• Control of change management: One thing that is certain is that change will happen throughout the early stages of a startup. Inability to handle change and develop accordingly is one of the main reasons that many startups do not survive through the first two years of business. In the article QMS change management in 7 steps, we considered how ISO 9001 can help an organization control and manage change with the correct mix of planning, action, and review. Planning for change is one of the most sensible things an aspirational startup can do, and recently has become a fashionable topic for investors to ask startup businesses about before making a financial commitment. After all, if a startup is not equipped for change, then growth cannot happen.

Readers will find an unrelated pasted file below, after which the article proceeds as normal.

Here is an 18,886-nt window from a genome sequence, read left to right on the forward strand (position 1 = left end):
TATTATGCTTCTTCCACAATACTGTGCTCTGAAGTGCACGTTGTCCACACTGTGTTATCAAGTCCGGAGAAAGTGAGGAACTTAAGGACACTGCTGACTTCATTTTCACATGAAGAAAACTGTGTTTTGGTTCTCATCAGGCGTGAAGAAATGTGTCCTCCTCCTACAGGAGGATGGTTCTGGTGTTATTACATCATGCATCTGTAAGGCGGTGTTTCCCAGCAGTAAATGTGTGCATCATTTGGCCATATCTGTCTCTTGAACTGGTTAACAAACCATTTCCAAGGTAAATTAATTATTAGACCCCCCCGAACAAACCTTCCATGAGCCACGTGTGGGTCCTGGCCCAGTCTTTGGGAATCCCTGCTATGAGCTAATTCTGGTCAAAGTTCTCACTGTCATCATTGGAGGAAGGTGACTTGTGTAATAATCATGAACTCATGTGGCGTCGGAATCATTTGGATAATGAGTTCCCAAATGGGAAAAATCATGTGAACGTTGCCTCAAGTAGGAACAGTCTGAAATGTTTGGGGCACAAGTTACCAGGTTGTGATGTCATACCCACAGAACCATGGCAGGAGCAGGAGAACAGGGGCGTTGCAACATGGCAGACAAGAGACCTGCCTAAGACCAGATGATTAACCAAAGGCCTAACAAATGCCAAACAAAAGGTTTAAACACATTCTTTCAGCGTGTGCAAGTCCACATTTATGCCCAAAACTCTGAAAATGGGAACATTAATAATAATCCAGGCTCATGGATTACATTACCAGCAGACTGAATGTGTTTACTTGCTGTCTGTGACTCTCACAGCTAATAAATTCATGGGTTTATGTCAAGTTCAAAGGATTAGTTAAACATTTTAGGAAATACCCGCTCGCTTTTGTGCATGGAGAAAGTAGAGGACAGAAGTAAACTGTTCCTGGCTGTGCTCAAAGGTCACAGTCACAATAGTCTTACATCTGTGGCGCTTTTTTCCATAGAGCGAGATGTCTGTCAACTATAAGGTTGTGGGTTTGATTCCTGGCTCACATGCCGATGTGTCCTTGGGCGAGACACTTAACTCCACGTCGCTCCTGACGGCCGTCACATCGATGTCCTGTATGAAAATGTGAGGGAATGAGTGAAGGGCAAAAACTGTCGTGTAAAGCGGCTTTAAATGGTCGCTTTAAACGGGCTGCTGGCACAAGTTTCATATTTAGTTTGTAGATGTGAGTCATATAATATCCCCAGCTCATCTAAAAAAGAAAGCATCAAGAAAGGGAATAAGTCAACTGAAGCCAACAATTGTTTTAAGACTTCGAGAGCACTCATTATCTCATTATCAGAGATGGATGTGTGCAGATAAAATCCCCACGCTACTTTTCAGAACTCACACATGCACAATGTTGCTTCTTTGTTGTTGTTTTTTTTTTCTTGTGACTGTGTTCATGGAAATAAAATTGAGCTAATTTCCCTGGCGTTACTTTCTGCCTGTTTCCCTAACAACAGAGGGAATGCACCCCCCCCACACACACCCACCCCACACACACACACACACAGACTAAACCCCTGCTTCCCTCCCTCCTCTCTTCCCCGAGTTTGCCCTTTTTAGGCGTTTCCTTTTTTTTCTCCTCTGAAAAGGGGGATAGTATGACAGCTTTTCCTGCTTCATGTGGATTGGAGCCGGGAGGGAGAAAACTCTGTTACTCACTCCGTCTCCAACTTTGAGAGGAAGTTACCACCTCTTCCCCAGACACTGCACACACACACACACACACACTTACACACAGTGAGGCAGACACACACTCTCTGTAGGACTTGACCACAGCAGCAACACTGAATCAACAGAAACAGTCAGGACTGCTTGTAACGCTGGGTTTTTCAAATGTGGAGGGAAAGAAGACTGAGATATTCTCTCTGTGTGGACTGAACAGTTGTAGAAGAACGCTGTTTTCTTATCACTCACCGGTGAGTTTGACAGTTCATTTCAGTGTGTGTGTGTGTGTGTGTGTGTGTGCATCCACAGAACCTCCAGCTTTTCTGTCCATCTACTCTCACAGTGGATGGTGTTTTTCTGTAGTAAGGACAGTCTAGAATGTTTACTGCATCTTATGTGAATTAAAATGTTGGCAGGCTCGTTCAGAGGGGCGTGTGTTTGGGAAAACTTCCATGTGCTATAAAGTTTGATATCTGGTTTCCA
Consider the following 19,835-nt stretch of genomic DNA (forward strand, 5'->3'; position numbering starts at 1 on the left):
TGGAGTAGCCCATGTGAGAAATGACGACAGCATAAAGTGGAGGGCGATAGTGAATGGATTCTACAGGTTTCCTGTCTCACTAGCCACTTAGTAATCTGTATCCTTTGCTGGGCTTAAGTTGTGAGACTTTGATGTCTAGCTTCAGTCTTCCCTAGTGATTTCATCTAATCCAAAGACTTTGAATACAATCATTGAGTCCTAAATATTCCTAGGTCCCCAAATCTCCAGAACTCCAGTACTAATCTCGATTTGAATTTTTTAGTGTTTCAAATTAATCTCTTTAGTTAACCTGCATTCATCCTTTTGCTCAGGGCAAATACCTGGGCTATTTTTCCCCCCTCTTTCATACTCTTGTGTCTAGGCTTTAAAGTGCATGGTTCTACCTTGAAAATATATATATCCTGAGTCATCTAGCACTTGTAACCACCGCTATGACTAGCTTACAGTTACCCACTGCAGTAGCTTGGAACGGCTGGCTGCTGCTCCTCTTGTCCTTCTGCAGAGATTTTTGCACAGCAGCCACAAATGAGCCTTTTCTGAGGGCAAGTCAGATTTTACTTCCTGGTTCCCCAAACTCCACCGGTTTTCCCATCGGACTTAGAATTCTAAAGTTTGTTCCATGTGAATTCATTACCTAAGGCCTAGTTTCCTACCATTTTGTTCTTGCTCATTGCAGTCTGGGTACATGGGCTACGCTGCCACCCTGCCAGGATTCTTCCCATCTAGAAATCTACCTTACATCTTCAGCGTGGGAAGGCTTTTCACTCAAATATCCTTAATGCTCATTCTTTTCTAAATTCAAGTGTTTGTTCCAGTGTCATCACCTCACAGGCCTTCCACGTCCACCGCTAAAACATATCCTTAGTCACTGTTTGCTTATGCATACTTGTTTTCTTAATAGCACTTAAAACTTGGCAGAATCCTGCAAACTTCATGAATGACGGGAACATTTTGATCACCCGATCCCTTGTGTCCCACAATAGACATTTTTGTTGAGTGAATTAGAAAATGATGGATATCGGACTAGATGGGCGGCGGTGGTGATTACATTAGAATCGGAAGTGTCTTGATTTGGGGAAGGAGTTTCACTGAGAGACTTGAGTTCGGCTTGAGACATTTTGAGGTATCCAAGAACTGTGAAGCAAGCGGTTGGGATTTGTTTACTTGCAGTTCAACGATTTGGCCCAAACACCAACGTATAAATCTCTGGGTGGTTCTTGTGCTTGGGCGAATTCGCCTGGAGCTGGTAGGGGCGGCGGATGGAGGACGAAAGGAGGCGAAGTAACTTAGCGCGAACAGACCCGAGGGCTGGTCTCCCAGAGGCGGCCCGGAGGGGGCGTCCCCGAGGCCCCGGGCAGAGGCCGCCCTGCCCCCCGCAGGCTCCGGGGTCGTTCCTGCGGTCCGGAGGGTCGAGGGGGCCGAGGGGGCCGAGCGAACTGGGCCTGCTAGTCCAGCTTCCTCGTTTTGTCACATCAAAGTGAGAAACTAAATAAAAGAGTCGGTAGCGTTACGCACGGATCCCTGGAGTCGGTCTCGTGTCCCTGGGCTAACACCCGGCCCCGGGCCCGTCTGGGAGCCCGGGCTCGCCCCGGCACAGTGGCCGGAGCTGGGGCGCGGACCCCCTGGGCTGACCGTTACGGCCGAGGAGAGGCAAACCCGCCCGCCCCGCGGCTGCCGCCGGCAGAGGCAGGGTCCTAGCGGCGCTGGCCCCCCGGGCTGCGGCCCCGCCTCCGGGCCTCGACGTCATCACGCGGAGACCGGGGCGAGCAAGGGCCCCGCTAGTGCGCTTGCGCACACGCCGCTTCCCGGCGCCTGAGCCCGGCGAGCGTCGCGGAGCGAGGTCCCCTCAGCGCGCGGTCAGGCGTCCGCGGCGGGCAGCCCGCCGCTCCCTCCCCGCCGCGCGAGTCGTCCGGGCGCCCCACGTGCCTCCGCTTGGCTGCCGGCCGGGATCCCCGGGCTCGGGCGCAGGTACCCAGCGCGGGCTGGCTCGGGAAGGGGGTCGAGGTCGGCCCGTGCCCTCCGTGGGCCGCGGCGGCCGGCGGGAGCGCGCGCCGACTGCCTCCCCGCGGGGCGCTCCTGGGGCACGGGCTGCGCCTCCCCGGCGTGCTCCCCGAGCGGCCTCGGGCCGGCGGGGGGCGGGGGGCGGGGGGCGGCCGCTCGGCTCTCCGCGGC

• Setting goals and objectives: Goals and objectives are key elements of the ISO 9001:2015 standard, and critical elements for any new business. Establishing the practice of setting, reviewing, and taking action against objectives and the subsequent results is a vital part of driving growth and improvement early in a new business’s life.

It soon becomes clear that implementing ISO 9001 can bring many strengths as well as benefits to a startup, but is there anything else to note?

Startups – Why can ISO 9001 make the difference?